The sale in fact appeared to be structured so that J Trust was the onlay bidder, with preferential, predetermined terms. The Japanese concern renamed it Bank J Trust after supposedly agreeing to pay the equivalent of US$368.0 million in cash under Indonesian Financial Services Authority law.

But the records make it look like J Trust actually paid only 6.8 percent of that amount, or US$24.14 million upfront, and that was 33 days after the alleged sale date despite LPS regulations that said the money had to be paid upfront in cash. According to an exhaustive examination of both J Trust’s books and LPS records, it appears that the LPS, the central bank and several other government agencies were complicit in the transaction.  

As Asia Sentinel reported on April 10, 2017, it was publicly announced by the Indonesian government that J Trust had bought Bank Mutiara and paid the equivalent of US$368 million for 99.996 percent of it. But no mention of a cash payment of that amount has appeared in any of J Trust’s financial statements over the past four years. Under Financial Services Authority and LPS law, J Trust was required to pay the US$368 million in cash in full at the time of purchase. However, LPS records show that J Trust paid only the equivalent of US$24.14 million down with a promise to cover future losses for a set period of time.

Bank Indonesia then arranged for a sharia loan promissory note through the Deposit Insurance Corporation for the remainder.  In 2016, according to LPS records, the insurance corporation wrote down Rp3.065 trillion (US$246.06 million) on the sharia promissory note. That means the note was never paid and J Trust was virtually given Bank Mutiara in exchange for covering the flailing bank’s losses from Nov. 20, 2014 onward, up to a capped amount within three to five years.  Those losses amounted to US$151.8 million as of November 30, 2018.

No record of the payment

There is no record, either in J Trust’s annual reports, or in the LPS’s records, that the sharia loan or the upfront US$368 Conditional Share Purchase Agreement (“CPSA”) purchase price proceeds have ever been paid by J Trust in cash.  In fact, funds deposited into a trust account a Bank Negara Indonesia appear to have been paid directly by the PS allegedly from the Rp3 trillion leveraged buyout Shariah loan note issued in January 2014 to J Trust.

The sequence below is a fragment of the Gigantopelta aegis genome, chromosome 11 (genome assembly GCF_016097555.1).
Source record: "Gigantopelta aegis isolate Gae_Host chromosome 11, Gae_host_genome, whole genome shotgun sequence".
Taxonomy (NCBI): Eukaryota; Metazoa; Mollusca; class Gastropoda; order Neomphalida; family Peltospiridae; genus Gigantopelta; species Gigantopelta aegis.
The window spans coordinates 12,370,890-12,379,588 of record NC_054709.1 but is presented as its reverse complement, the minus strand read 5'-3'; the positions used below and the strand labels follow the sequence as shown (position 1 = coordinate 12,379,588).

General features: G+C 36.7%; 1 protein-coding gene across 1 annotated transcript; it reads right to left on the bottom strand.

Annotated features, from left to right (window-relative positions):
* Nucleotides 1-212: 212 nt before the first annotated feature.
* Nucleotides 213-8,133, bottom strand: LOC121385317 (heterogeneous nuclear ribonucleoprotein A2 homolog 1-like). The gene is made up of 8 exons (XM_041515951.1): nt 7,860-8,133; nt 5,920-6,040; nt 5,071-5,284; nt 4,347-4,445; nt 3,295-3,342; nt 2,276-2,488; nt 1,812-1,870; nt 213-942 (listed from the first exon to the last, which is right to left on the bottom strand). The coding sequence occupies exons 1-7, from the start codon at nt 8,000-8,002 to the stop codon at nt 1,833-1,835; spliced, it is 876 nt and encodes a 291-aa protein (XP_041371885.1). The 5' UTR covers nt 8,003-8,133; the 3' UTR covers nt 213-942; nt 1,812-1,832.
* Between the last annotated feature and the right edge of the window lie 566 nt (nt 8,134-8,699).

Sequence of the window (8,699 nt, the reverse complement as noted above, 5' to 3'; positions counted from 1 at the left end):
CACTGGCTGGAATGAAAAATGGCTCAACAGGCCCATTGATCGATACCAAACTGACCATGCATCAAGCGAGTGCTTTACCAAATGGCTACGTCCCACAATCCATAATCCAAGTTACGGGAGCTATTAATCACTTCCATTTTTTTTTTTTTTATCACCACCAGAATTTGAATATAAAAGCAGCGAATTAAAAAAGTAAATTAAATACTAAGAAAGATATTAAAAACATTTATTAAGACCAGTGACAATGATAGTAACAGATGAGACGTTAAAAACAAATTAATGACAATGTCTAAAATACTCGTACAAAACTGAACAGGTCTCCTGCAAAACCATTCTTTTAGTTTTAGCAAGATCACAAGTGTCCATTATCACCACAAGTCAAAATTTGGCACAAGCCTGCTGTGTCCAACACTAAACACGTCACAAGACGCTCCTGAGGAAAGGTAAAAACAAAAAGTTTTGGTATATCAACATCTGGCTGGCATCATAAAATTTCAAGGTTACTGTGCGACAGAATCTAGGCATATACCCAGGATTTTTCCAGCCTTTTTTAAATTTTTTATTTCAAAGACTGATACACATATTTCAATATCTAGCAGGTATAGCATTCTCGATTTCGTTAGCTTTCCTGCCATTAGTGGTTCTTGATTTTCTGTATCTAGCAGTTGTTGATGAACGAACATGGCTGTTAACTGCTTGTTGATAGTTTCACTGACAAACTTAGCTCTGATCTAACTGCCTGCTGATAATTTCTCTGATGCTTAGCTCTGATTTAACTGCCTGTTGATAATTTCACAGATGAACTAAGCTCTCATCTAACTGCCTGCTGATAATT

Asia Sentinel has repeatedly asked the LPS in a series of emails for the details of the sale, without ever receiving an adequate explanation of what happened. After the emails produced no substantive responses, the editors of Asia Sentinel decided to go ahead with the story. 

Asia Sentinel has also repeatedly sought to get J Trust to provide details of its payment for the bank. After three emails to J Trust’s international public relations representative Keiko Nishihara, J Trust’s lawyers Nishimura and Asahi of Tokyo, were told that J Trust had no intention to answer enquiries. A later enquiry to the LPS with detailed questions concerning the sale of Bank Mutiara to J Trust has also gone unanswered. 

On Jan. 18, Bank J Trust’s board of commissioners temporarily suspended the former president director and Ritsuo Ando and Haryanti Budi Purnomo, director and risk management compliance officer respectively, in what appears to be a Japanese executive-led attempt to lay the blame on the Indonesians for more than US$300 million of bad loans written off by Bank J Trust since 2015.

CFO Helmi Hidayat and new director Rio Lanasier signed the decree and notice of temporary dismissal of directors, leaving only three directors on J Trust’s books attempting to stave off the insolvency of the bank yet again, prior to its upcoming sale of 40 percent to new owners that was promised by Fujisawa in his J Trust webcast of Nov. 15, 2018.